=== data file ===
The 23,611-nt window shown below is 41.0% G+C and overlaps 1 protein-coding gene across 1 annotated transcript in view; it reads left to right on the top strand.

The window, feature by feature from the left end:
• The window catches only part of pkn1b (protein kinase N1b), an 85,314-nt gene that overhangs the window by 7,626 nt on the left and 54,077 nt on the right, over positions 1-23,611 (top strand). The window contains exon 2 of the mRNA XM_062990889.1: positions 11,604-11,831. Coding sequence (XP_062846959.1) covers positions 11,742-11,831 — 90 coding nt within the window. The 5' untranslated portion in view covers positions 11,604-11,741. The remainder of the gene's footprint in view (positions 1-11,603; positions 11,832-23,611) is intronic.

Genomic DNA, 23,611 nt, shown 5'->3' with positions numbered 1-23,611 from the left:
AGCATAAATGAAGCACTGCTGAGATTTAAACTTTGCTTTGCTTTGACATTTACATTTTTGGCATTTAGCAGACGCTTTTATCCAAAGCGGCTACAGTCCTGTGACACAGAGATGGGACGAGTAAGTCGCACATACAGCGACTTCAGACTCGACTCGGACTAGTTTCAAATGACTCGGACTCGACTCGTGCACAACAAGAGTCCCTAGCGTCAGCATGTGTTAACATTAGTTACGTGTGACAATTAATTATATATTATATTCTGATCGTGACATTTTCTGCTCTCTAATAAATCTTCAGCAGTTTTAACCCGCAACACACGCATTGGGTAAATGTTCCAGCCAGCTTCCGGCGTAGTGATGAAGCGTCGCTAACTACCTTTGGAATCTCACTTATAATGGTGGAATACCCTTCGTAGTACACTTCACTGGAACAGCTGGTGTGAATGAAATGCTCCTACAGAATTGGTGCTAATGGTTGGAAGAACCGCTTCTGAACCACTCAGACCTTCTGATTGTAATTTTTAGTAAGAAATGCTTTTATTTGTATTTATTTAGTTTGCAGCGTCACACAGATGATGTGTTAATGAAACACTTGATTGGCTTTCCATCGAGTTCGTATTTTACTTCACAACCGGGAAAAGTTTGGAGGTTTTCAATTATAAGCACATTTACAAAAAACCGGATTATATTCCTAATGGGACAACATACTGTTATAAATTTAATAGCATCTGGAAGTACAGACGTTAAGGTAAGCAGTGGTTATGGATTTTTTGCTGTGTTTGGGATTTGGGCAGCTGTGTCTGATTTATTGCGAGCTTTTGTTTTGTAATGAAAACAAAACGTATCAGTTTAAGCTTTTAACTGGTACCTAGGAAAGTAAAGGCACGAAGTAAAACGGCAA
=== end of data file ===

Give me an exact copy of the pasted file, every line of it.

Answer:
The 23,611-nt window shown below is 41.0% G+C and overlaps 1 protein-coding gene across 1 annotated transcript in view; it reads left to right on the top strand.

The window, feature by feature from the left end:
• The window catches only part of pkn1b (protein kinase N1b), an 85,314-nt gene that overhangs the window by 7,626 nt on the left and 54,077 nt on the right, over positions 1-23,611 (top strand). The window contains exon 2 of the mRNA XM_062990889.1: positions 11,604-11,831. Coding sequence (XP_062846959.1) covers positions 11,742-11,831 — 90 coding nt within the window. The 5' untranslated portion in view covers positions 11,604-11,741. The remainder of the gene's footprint in view (positions 1-11,603; positions 11,832-23,611) is intronic.

Genomic DNA, 23,611 nt, shown 5'->3' with positions numbered 1-23,611 from the left:
AGCATAAATGAAGCACTGCTGAGATTTAAACTTTGCTTTGCTTTGACATTTACATTTTTGGCATTTAGCAGACGCTTTTATCCAAAGCGGCTACAGTCCTGTGACACAGAGATGGGACGAGTAAGTCGCACATACAGCGACTTCAGACTCGACTCGGACTAGTTTCAAATGACTCGGACTCGACTCGTGCACAACAAGAGTCCCTAGCGTCAGCATGTGTTAACATTAGTTACGTGTGACAATTAATTATATATTATATTCTGATCGTGACATTTTCTGCTCTCTAATAAATCTTCAGCAGTTTTAACCCGCAACACACGCATTGGGTAAATGTTCCAGCCAGCTTCCGGCGTAGTGATGAAGCGTCGCTAACTACCTTTGGAATCTCACTTATAATGGTGGAATACCCTTCGTAGTACACTTCACTGGAACAGCTGGTGTGAATGAAATGCTCCTACAGAATTGGTGCTAATGGTTGGAAGAACCGCTTCTGAACCACTCAGACCTTCTGATTGTAATTTTTAGTAAGAAATGCTTTTATTTGTATTTATTTAGTTTGCAGCGTCACACAGATGATGTGTTAATGAAACACTTGATTGGCTTTCCATCGAGTTCGTATTTTACTTCACAACCGGGAAAAGTTTGGAGGTTTTCAATTATAAGCACATTTACAAAAAACCGGATTATATTCCTAATGGGACAACATACTGTTATAAATTTAATAGCATCTGGAAGTACAGACGTTAAGGTAAGCAGTGGTTATGGATTTTTTGCTGTGTTTGGGATTTGGGCAGCTGTGTCTGATTTATTGCGAGCTTTTGTTTTGTAATGAAAACAAAACGTATCAGTTTAAGCTTTTAACTGGTACCTAGGAAAGTAAAGGCACGAAGTAAAACGGCAA